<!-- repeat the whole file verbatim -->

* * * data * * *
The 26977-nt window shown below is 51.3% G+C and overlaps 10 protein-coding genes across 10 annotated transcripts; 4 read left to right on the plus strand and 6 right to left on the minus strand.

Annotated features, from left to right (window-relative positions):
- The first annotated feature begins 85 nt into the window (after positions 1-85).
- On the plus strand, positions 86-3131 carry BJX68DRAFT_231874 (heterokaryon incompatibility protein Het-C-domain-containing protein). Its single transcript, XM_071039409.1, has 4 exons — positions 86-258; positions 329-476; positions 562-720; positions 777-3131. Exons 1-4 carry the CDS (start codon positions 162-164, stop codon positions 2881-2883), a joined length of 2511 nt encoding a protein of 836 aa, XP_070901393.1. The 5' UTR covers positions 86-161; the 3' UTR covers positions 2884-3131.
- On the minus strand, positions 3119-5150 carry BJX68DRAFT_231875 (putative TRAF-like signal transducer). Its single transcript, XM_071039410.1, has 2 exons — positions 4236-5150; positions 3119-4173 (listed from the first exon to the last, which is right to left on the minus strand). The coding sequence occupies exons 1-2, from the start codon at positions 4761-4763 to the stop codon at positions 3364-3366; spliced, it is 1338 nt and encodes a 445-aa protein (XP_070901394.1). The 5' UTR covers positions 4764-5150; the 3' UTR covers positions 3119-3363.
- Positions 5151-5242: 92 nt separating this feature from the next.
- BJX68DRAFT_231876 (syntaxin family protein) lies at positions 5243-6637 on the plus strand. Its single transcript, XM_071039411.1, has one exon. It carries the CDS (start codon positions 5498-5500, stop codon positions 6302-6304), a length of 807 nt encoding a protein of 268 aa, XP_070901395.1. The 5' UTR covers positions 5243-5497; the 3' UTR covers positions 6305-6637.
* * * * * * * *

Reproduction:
The 26977-nt window shown below is 51.3% G+C and overlaps 10 protein-coding genes across 10 annotated transcripts; 4 read left to right on the plus strand and 6 right to left on the minus strand.

Annotated features, from left to right (window-relative positions):
- The first annotated feature begins 85 nt into the window (after positions 1-85).
- On the plus strand, positions 86-3131 carry BJX68DRAFT_231874 (heterokaryon incompatibility protein Het-C-domain-containing protein). Its single transcript, XM_071039409.1, has 4 exons — positions 86-258; positions 329-476; positions 562-720; positions 777-3131. Exons 1-4 carry the CDS (start codon positions 162-164, stop codon positions 2881-2883), a joined length of 2511 nt encoding a protein of 836 aa, XP_070901393.1. The 5' UTR covers positions 86-161; the 3' UTR covers positions 2884-3131.
- On the minus strand, positions 3119-5150 carry BJX68DRAFT_231875 (putative TRAF-like signal transducer). Its single transcript, XM_071039410.1, has 2 exons — positions 4236-5150; positions 3119-4173 (listed from the first exon to the last, which is right to left on the minus strand). The coding sequence occupies exons 1-2, from the start codon at positions 4761-4763 to the stop codon at positions 3364-3366; spliced, it is 1338 nt and encodes a 445-aa protein (XP_070901394.1). The 5' UTR covers positions 4764-5150; the 3' UTR covers positions 3119-3363.
- Positions 5151-5242: 92 nt separating this feature from the next.
- BJX68DRAFT_231876 (syntaxin family protein) lies at positions 5243-6637 on the plus strand. Its single transcript, XM_071039411.1, has one exon. It carries the CDS (start codon positions 5498-5500, stop codon positions 6302-6304), a length of 807 nt encoding a protein of 268 aa, XP_070901395.1. The 5' UTR covers positions 5243-5497; the 3' UTR covers positions 6305-6637.